CoMo Livable Streets campaign calls for updated City Council policy

Columbia’s streets prioritize people who drive cars, sometimes leaving cyclists and pedestrians feeling left out, said Michaela Marshall Dungey, director of development for local movement.

A new campaign from the nonprofit group hopes to change that, with cooperation and dialogue with city officials.

The campaign is called CoMo livable streets.

Columbia’s policy is now called Complete Streets. Adopted in 2004 with the help of Local Motion under its former name, PedNet Coalition, Dungey said it may have been good for its time, but is now very outdated.

“I’m a cyclist and I also drive a car and walk,” Dungey said. “I have a fairly high level of comfort. There are still roads in Colombia that I wouldn’t cycle on because I don’t feel safe.”

That’s not the case with motorized vehicles, she says.

“It just illustrates how we prioritize cars,” Dungey said. “There is no part of the city that you cannot access by car.”

People walking or cycling are involved in less than 3% of crashes but account for nearly 24% of road deaths, a Local Motion press release on the campaign says. The data comes from the Missouri Department of Transportation, Dungey said.

Current policy only lip service to people walking, cycling and using public transport, while streets are primarily designed for cars, the statement said.

Local Motion doesn’t want to criticize the city too much, but there’s room for improvement, Dungey said.

A family strolls down Ninth Street in downtown Columbia on Friday.  A group called Local Motion has organized a campaign called CoMo Livable Streets that advocates for more bike lanes, crosswalks, and sidewalks for Columbia roads.

Committed cyclists interviewed recently says Columbia is a cycling city, with some exceptions. George Smith, a retired University of Missouri professor and Nobel laureate, said Columbia isn’t like Madison, Wisconsin, where he can get anywhere on a bike path.

“We could do better,” Smith said in June. “Our trail system is somewhat incomplete. It’s still pretty good.”

Streets prioritize people who drive cars and people who live in affluent neighborhoods, Dungey said.

The campaign has a website:

Rikki Ascani, director of community engagement for Local Motion, is heavily engaged in this phase of the campaign, she said.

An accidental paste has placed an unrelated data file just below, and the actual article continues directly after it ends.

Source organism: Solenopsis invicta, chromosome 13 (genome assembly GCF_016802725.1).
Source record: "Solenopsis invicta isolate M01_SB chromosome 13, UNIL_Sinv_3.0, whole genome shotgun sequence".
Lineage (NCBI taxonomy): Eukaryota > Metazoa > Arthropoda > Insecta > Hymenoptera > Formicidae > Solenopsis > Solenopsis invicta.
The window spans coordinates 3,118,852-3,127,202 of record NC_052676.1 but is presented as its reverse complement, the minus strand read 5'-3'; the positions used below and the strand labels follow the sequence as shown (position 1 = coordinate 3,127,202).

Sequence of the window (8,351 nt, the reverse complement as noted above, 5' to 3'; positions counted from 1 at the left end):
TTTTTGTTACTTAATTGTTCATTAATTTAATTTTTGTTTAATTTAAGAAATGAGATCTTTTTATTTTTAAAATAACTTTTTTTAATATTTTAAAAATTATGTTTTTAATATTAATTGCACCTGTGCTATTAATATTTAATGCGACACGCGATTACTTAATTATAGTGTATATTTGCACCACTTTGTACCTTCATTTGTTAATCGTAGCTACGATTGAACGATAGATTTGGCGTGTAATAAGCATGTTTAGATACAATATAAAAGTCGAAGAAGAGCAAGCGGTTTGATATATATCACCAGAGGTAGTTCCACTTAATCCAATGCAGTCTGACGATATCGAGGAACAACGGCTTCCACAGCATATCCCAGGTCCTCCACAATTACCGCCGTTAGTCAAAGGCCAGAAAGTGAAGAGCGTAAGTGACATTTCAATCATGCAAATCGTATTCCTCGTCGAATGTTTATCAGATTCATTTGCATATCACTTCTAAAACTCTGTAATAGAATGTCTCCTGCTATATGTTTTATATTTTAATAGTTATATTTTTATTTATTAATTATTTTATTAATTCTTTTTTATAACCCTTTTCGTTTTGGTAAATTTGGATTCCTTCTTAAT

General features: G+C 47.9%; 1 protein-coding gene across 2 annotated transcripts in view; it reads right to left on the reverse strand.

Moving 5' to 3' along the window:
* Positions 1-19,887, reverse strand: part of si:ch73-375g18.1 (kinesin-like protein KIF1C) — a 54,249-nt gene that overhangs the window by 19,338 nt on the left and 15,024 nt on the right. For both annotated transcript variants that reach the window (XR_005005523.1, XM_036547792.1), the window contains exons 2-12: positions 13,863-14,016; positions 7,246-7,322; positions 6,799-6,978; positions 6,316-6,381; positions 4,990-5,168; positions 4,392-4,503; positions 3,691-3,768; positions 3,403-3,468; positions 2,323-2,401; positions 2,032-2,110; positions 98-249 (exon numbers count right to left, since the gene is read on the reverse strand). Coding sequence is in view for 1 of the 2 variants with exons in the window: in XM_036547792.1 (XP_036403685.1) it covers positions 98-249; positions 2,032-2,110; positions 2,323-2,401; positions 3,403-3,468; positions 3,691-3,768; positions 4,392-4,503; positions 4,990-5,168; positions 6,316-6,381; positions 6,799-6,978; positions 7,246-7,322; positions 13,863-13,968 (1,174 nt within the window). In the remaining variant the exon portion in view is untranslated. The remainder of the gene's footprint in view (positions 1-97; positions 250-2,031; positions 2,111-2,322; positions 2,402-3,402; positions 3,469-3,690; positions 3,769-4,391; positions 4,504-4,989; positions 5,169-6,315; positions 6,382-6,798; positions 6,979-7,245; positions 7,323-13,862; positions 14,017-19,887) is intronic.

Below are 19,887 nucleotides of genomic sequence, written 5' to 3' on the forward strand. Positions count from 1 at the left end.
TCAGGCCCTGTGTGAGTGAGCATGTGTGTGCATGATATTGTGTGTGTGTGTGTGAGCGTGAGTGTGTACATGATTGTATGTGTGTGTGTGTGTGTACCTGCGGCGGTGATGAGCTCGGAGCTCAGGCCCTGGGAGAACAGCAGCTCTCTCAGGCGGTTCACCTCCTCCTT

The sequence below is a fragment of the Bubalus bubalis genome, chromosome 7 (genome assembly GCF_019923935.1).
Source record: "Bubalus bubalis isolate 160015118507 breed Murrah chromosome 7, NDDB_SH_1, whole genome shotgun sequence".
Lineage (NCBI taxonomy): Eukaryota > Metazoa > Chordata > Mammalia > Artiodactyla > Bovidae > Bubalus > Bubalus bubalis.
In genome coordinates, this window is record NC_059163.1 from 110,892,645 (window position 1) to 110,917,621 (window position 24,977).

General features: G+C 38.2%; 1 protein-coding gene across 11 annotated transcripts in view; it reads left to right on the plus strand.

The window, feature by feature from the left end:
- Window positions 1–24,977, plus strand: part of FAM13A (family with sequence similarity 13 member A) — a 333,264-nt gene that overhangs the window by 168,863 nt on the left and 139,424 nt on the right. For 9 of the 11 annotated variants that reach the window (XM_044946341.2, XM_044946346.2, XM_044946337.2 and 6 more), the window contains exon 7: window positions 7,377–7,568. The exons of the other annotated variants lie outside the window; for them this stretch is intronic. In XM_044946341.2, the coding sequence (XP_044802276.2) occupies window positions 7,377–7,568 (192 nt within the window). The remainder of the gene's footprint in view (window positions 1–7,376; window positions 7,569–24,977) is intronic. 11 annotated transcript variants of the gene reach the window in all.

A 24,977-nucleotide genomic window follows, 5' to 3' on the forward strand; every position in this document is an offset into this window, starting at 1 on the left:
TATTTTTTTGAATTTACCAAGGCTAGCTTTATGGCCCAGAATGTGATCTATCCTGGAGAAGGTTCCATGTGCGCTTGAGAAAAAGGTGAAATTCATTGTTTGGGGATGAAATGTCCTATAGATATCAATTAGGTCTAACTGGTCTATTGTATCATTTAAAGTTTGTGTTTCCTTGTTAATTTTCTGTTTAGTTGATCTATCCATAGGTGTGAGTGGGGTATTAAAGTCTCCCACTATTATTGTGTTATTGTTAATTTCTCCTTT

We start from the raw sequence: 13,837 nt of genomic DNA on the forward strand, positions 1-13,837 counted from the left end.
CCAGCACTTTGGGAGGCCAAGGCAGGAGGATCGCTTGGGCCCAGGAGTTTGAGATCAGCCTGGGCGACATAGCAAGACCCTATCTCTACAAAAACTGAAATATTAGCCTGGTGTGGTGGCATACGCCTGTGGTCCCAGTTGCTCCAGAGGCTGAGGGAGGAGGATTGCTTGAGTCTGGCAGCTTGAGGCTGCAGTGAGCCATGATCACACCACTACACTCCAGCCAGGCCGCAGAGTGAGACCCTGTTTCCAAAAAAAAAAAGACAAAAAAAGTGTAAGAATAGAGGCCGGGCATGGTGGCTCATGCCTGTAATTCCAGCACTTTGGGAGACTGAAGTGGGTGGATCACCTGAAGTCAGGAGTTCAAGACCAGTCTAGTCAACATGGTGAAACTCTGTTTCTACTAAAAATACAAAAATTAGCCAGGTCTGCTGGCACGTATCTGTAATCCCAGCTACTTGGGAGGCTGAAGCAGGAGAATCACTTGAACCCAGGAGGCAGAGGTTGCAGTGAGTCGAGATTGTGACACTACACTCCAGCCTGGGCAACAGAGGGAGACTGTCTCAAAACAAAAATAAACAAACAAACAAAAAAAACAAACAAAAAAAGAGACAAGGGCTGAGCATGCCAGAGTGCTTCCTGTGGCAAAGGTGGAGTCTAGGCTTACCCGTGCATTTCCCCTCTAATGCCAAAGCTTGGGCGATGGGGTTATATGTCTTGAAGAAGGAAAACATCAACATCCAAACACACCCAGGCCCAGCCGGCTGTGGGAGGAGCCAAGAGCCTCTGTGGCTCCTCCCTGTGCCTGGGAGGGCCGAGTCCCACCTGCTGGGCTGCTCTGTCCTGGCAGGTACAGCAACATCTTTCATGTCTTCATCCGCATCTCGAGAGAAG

“Columbia has a lot of great trails,” Ascani said. “But a lot of people can’t get to where they need to go.”

Streets built for all users are also safer for car drivers, she said.

The campaign does not plan to make demands of city officials, Ascani said.

“Our goal is not necessarily to write all the policy for them, but to give them advice,” Ascani said.

There is a petition on the campaign website.

“By signing this petition, you will let the city council know that it is time for Columbia to have a livable streets policy,” the petition reads. “Livable streets mean improving the design of our streets for safety, using taxpayer dollars more efficiently so we can maintain what we have, and catching up where we have fallen behind so that walking, cycling and public transit are real options for getting around.

“To have livable streets, we need to close the gaps in our sidewalks, build protected bike lanes and create a convenient bus system. This will allow children to walk to school safely, allow people to get around more efficiently, save taxpayers money so the city can fill potholes, and ultimately save lives.

“A livable streets policy will build a transportation system that works for all of us.”

The campaign doesn’t ask the city to spend a lot of money, Dungey and Ascani said.

“Making streets bigger for everyone who uses them doesn’t always translate to being more expensive,” Dungey said.

“We’re not necessarily asking the city to spend more money,” Ascani said. “We’re asking them to spend the money differently.”

The campaign held an information event on Saturday at the Ragtag Cinema. Upcoming events include those at 7 p.m. Tuesday at Rock Bridge Christian Church and 5 p.m. Wednesday, July 27 at Waves Cider Co.

The campaign will continue until the end of the year, but Ascani said the group plans to present its petition at a meeting of the Columbia City Council in the fall.

The campaign is funded by a $372,000 grant from the Missouri Foundation for Health. The grant funds the website, food and supplies for events, and other campaign-related costs, Ascani said.

The grant came from the foundation’s Opportunity Fund, Missouri Foundation for Health spokeswoman Courtney Stewart said.

“We are a philanthropic changemaker focused on systems change as a mechanism to achieve health equity in Missouri,” Stewart wrote in an email. “Our funding is in collaboration with those who share the same hopes of achieving health equity and are working towards it.”

Roger McKinney is the Tribune’s educational reporter. You can reach him at [email protected] or 573-815-1719. He’s on Twitter at @rmckinney9.

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